By Kate Tummarello - 04/23/14 06:22 PM EDT
The Federal Communications Commission is considering new net neutrality rules that would allow Internet providers to charge content companies like Neflix for faster speeds, according to multiple reports.
Earlier this year, a federal court struck down the agency's net neutrality rules, which had kept Internet providers like Verizon and Comcast from slowing or blocking access to certain websites.
After the court decision, the FCC's chairman pledged to rewrite the rules.
According to The Wall Street Journal, Chairman Tom Wheeler is proposing rules that would prohibit Internet providers from blocking or slowing access to certain sites but would allow them to strike "commercially reasonable" deals with websites to improve users' access to those sites.
The FCC would evaluate those deals on a case-by-case basis, according to the report.
Wheeler denied late Wednesday that the FCC would be "gutting" net neutrality in its draft order.
In a statement, he said reports about the commission's plans "are flat out wrong."
The proposal set to be circulated on Thursday "will restore the concepts of net neutrality consistent with the court's ruling in January," he said.
"There is no 'turnaround in policy,' " Wheeler added. "The same rules will apply to all Internet content. As with the original Open Internet rules, and consistent with the court's decision, behavior that harms consumers or competition will not be permitted."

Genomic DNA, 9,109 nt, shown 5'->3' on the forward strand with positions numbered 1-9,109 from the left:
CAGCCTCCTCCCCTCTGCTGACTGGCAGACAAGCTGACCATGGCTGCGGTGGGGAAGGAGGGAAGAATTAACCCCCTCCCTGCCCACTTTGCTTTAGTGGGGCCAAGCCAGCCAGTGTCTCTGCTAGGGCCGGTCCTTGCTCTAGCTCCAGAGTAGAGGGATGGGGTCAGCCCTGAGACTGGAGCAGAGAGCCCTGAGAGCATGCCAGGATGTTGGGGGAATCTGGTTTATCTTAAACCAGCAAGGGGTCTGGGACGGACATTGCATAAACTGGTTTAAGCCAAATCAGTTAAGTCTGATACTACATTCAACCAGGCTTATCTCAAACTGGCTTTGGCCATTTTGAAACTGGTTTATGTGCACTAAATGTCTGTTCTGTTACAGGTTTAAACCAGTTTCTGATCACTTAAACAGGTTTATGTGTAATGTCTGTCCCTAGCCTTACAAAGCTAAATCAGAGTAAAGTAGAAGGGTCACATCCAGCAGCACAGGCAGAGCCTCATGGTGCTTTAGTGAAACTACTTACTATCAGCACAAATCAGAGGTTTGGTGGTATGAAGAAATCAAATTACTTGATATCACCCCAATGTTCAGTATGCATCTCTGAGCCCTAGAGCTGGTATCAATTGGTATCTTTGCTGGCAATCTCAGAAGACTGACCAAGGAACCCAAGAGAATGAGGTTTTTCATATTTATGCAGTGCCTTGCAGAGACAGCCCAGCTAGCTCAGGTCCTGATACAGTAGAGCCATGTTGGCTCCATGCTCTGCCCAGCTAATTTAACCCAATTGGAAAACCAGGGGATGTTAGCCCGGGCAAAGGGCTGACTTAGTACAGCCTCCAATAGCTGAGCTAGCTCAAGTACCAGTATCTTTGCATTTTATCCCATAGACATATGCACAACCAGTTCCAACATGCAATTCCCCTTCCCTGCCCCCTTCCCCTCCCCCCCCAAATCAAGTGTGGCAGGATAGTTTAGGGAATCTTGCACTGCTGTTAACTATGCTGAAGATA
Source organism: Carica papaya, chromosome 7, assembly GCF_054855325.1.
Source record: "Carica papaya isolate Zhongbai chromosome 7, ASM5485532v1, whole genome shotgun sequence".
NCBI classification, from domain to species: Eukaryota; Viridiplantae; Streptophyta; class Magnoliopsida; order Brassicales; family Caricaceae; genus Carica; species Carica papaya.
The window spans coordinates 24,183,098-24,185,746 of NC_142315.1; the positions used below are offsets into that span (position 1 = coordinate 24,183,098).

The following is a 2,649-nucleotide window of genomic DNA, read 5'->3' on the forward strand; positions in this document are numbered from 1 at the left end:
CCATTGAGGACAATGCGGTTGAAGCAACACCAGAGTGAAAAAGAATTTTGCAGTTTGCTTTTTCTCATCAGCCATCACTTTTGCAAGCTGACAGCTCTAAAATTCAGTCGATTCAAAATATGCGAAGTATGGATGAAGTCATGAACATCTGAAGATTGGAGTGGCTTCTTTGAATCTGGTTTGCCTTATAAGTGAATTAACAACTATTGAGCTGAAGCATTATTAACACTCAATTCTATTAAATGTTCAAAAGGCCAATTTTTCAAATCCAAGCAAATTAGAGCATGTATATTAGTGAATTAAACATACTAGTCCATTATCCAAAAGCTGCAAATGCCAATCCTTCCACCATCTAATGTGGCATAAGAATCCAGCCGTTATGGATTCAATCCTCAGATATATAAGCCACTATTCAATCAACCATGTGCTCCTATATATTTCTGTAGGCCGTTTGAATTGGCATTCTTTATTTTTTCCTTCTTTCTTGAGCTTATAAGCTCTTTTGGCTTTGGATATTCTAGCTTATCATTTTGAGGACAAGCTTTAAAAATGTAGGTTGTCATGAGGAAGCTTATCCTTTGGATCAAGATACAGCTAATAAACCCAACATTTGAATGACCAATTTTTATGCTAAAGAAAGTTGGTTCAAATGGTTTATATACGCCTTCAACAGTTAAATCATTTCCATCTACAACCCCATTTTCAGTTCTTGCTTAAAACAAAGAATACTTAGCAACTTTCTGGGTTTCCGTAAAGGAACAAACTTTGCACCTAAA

Net neutrality advocates have already come out against Weeler's reported plans.
Through its rules, "the FCC is inviting ISPs to pick winners and losers online," Michael Weinberg, vice president of Public Knowledge, said in a statement.
"The very essence of a 'commercial reasonableness' standard is discrimination. And the core of net neutrality is non discrimination," he said.
"This is not net neutrality."
Free Press President Aaron Craig called the plan "short-sighted" and said it came from "a moment of political cowardice."
"The FCC apparently doesn't realize the dangerous incentives these rules would create," Craig said, arguing the rules would encourage Internet providers to congest their networks so that Internet companies will pay for better access to subscribers.
Craig repeated his calls on the agency to reclassify Internet providers so they can be more heavily regulated.
"We urge Chairman Wheeler's colleagues not to support this item as currently drafted and demand nothing less than real net neutrality," he said.
—This story was updated at 10:55 p.m.